The editor of the Italian weekly L'Espresso's, Giorgio Bocca — writing recently about Prime Minister Silvio Berlusconi's statements that he never paid for sex or pursued his personal interests over those of the state — could not help bursting out with that Italian expression Che faccia di bronzo. This expression cannot be literally translated. A ‘face of brass' doesn't mean anything, indeed, but is used in Italian to express a feeling of deep disgust at a total absence of any kind of shame. And Bocca continued: "Berlusconi's [world] is the kingdom of consumption with no limits." On April 6, another trial opened in Milan involving Berlusconi, this time for ‘prostitution with girls under 18 years of age'. It added to the many trials underway, like tax evasion, misappropriation of public funds etc. which have been running for years.
In an age when sticking to basic ethical principles and saying it without hypocrisy is becoming increasingly difficult, the situation of Berlusconi is a tricky moment for essayists: everybody seems to agree he is a disaster for his country and for Europe as well. Yet, some people still vote for him. Is this only because there is no credible opposition in Italy?
Participating in "parties with very, very young girls", as the American Ambassador in Rome Ronald Spogli is reported by Wikileaks to have written in a telegram to the US State Department, should have normally led to the end of any political career. But Berlusconi is a kind of wizard. One day, he makes jokes about people living under tents after the Aquilla earthquake ("Isn't it something like enjoying holidays in the countryside during summer time?"). Another day, he smiles at "Obama's very tanned face". "His frequent gaffes and choice of words have offended nearly all categories of Italian citizens and many European leaders ... He has become the symbol of incapacity and inefficiency of the Italian government to face recurrent problems of the country: a non-competitive economic system, disintegration of infrastructure, growing public debt and endemic corruption," wrote the Ambassador as cited by Wikileaks.
The Moroccan-born escort girl Ruby will explain the difference between a tea-party and the "bunga bunga" ritual to which the guests at the Prime Minister's private dinners were subjected. At the end of the day, whatever happens to Ruby, nothing really serious is likely to happen to Berlusconi. The trial will be postponed, Berlusconi will escape once more and life will go on.
But Berlusconi is a true and trustworthy ally of the US and he needs its support. "Berlusconi can become the best possible ally if one makes him feel important ... He can be used to block laws that don't please the US", the ambassador wrote. He pointed at an amazing number of matters in which Obama ‘can obtain unthinkable advantages'.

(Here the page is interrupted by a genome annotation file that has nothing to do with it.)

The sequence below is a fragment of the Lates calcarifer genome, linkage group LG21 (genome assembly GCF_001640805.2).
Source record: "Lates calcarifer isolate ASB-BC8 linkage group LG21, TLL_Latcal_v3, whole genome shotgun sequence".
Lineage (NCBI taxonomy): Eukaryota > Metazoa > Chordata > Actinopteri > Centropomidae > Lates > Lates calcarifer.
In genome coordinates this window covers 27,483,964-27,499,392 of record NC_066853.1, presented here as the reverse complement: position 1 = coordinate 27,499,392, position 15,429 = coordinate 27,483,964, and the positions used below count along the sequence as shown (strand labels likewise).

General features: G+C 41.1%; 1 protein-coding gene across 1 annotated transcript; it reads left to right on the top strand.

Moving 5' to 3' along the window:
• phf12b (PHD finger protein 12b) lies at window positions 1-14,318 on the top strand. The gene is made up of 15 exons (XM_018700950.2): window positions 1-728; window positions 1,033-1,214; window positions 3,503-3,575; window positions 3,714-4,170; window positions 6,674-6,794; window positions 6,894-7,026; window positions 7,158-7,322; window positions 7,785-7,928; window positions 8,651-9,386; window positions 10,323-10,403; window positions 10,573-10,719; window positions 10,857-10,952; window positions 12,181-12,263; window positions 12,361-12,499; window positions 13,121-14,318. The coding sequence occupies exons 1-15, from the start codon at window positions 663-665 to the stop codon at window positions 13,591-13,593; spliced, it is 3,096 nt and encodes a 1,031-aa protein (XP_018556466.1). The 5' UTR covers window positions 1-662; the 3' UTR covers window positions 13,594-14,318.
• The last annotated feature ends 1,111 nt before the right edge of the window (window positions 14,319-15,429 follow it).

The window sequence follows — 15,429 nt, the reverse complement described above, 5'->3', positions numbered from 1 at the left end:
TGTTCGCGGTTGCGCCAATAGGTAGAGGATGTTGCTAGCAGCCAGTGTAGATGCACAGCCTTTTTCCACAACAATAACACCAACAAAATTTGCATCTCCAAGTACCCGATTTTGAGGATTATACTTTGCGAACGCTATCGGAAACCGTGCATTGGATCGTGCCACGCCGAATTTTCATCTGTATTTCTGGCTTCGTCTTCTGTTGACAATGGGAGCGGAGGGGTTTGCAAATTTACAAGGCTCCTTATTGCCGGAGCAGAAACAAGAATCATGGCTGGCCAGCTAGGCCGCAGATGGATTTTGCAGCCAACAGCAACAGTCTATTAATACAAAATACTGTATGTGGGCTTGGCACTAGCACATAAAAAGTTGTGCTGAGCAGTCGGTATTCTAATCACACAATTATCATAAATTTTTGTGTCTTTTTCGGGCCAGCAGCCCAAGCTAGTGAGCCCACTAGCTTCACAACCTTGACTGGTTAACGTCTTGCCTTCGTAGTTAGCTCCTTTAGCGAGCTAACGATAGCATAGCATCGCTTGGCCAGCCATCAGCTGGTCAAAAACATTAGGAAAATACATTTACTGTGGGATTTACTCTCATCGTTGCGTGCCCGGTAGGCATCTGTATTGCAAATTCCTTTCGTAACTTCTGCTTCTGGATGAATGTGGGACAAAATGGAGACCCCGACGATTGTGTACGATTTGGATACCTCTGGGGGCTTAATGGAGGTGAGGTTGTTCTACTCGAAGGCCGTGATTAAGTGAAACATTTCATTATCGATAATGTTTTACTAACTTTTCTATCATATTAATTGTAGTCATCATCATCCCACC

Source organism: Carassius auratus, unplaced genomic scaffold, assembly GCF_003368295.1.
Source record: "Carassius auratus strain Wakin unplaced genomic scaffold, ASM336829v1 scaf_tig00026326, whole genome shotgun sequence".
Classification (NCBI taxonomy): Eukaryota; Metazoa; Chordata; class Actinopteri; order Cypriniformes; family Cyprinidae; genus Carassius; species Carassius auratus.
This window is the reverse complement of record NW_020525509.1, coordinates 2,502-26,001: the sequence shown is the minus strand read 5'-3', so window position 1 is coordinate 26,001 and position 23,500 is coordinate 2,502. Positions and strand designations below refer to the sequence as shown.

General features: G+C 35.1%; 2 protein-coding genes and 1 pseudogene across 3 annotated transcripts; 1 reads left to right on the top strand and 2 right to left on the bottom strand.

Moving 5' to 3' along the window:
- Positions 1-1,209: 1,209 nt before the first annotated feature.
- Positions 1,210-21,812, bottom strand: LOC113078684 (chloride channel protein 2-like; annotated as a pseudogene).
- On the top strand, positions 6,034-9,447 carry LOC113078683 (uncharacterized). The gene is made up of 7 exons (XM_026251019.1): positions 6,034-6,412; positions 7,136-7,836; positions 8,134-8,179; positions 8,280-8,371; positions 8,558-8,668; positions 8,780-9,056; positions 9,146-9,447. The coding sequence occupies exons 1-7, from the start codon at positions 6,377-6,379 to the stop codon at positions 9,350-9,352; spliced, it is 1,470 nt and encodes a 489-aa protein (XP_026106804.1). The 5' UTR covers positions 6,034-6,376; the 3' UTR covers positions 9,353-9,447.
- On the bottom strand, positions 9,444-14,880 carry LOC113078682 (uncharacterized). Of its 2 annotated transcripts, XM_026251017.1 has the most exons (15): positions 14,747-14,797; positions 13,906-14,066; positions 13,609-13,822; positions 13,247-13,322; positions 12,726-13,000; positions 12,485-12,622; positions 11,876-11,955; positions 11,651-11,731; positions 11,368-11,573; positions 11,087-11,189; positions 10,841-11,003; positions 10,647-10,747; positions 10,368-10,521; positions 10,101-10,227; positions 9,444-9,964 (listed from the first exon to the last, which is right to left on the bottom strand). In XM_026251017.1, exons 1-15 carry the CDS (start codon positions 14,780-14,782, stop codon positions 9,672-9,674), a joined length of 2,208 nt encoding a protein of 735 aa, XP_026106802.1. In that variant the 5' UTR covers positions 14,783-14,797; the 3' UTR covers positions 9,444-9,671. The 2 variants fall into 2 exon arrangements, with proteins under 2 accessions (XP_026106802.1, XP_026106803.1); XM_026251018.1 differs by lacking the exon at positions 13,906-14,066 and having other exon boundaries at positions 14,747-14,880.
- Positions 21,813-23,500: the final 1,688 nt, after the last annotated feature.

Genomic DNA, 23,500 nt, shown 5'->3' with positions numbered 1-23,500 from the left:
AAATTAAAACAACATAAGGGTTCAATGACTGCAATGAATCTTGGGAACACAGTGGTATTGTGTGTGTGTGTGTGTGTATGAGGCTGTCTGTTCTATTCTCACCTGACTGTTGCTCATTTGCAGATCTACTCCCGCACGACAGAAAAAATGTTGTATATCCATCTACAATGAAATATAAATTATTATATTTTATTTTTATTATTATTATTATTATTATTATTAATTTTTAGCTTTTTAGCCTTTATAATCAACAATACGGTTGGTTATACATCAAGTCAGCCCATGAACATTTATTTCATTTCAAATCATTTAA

And the list is a long one: from blocking laws opposing the development of genetically modified organisms to sending additional soldiers into Afghanistan, and from offering new facilities at the Vincenza or Signorella air-bases to managing the case of Abu Omar (who was kidnapped by the CIA in Milan and sent to Egypt in a case of extraordinary rendition). Ambassador Spogli, according to Wikileaks, concludes with a somewhat cynical but sharp comment: There is nobody to replace him but in any event, it is not a problem ‘since we have him to go where we want'. Is he not a strong ally?
Actually, there is another issue which is just as much worrying, if not for Europe then surely for Italy: the unhealthy alliance Berlusconi has with Northern League leader Senator Umberto Bossi. This gentleman has a very clear programme, which could be summarised as follows: "Let the hard working and white people from the North keep their money and send the Southern tanned faces to hell." Since Berlusconi's political forces cannot make it by themselves, he needs the support of the Northern League, which knows how to exact a price. They will therefore keep quiet on Berlusconi's scandalous behaviour but will go on pitting one part of the population against the other. Everybody knows where that may lead but they care little provided their own immediate and very personal needs are generously covered.
"Favours his own interest over those of the State," wrote Spogli of Berlusconi. This may well be the cement which finally links the Italian Prime Minister to the Northern League leader. What, therefore, are the Italian people waiting for to send Berlusconi home? A credible opposition, maybe, something which for sure has been missing for a significant period of time in this country. Meanwhile, Berlusconi can go on enjoying his bunga, bunga parties with young girls.
Luc Debieuvre is a French essayist and a lecturer at IRIS (Institut de Relations Internationales et Stratégiques) and the FACO Law University of Paris.